Biologists at the University of Toronto have discovered an on-off switch for a stem cell gene that iscritical for early development.
The discovery could mean a significant advance in the emerging field of human regenerative medicine, as the Sox2 gene is essential for maintaining embryonic stem cells that can develop into any mature animal cell.
“We studied how the Sox2 gene is turned on in mice and found the region of the genome that is needed to turn the gene on in embryonic stem cells,” said professor Jennifer Mitchell from the University of Toronto’s department of cell and systems biology in Canada.
Like the gene itself, this region of the genome enables these stem cells to maintain their ability to become any type of cell, a property known as pluripotency.
“We named the region of the genome that we discovered as the Sox2 control region or SCR,” Mitchell added.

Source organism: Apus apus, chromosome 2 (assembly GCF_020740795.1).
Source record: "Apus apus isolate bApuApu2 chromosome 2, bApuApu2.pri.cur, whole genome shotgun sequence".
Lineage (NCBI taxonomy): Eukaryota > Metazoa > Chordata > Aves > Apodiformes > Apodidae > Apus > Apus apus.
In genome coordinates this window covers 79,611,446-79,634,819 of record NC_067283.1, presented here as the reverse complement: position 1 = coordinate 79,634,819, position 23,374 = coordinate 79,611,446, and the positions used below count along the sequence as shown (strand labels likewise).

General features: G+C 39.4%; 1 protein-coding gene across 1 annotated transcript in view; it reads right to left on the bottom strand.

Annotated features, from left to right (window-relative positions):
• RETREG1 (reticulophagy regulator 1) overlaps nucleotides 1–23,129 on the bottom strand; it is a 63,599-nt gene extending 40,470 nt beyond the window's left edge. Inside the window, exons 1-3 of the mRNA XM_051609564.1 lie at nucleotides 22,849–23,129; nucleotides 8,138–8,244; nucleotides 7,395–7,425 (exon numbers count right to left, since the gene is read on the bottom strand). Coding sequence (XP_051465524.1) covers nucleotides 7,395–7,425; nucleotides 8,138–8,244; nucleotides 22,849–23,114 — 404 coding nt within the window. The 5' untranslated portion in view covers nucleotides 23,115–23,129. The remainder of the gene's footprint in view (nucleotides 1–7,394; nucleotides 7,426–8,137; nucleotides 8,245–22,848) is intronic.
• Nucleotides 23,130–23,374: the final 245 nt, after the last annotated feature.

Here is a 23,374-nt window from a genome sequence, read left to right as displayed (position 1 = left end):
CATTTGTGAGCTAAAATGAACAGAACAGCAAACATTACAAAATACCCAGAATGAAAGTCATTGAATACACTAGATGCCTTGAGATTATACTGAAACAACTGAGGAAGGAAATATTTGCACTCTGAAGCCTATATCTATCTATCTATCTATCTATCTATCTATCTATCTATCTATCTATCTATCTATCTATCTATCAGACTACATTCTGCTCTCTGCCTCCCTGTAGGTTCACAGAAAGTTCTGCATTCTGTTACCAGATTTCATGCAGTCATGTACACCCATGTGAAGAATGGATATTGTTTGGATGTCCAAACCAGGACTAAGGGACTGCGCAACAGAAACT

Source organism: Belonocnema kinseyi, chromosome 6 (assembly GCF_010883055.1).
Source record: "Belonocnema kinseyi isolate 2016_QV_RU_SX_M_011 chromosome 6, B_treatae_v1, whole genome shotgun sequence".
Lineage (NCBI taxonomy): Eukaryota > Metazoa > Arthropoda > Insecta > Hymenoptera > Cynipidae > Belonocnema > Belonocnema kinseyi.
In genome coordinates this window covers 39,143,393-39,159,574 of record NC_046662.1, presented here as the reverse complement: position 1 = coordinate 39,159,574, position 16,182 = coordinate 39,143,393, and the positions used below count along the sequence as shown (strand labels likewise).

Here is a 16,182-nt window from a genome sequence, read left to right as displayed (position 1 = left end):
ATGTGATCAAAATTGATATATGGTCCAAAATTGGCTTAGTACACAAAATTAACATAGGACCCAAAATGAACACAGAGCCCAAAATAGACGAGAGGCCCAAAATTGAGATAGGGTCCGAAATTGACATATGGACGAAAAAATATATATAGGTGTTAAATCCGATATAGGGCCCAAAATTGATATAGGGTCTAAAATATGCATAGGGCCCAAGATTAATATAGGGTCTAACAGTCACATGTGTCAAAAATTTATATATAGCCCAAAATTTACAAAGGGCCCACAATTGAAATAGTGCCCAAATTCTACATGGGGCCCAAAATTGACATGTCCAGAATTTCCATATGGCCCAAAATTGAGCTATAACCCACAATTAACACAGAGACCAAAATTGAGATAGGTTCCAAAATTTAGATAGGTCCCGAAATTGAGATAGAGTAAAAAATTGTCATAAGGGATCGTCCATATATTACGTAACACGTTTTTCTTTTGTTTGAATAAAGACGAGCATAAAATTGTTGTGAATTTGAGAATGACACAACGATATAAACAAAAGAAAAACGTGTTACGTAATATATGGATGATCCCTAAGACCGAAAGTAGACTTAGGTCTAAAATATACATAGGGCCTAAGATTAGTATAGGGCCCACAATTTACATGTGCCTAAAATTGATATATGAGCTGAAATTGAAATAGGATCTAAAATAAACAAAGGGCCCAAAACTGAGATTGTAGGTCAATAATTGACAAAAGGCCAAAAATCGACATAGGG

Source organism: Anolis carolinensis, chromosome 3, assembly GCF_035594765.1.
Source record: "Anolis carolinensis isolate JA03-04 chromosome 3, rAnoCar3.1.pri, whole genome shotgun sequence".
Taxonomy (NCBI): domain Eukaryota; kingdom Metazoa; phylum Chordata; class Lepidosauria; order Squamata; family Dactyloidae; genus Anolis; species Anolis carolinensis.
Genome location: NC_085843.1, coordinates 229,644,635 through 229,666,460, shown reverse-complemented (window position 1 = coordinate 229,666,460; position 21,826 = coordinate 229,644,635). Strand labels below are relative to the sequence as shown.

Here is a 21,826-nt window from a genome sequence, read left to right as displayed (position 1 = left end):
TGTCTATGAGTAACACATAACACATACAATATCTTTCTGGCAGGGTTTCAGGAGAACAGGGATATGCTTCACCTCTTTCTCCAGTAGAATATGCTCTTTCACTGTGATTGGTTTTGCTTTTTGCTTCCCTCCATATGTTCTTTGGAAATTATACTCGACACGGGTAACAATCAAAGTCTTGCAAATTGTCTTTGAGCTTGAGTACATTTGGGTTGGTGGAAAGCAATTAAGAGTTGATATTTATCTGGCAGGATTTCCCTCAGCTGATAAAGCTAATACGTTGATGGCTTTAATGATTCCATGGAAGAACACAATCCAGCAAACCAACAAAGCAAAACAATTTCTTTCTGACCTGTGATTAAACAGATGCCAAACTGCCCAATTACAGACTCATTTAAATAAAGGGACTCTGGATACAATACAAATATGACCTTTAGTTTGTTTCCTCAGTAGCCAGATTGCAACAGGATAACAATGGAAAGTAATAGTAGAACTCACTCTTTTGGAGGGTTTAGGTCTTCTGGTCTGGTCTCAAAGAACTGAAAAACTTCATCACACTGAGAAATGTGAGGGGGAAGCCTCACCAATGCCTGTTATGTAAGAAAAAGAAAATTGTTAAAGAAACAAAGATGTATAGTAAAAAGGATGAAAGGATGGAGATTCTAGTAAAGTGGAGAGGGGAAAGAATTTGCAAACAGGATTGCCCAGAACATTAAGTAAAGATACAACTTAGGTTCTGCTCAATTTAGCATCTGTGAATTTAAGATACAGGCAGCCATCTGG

The sequencing of the human genome was completed in 2003. Since then, researchers have been trying to figure out which parts of the genome made some people more likely to develop certain diseases.
They found that the answers are more often in the regions of the human genome that turn genes on and off.
These parts of the human genome are linked to complex diseases such as heart disease, cancer and neurological disorders.
The paper was published in the journal Genes & Development.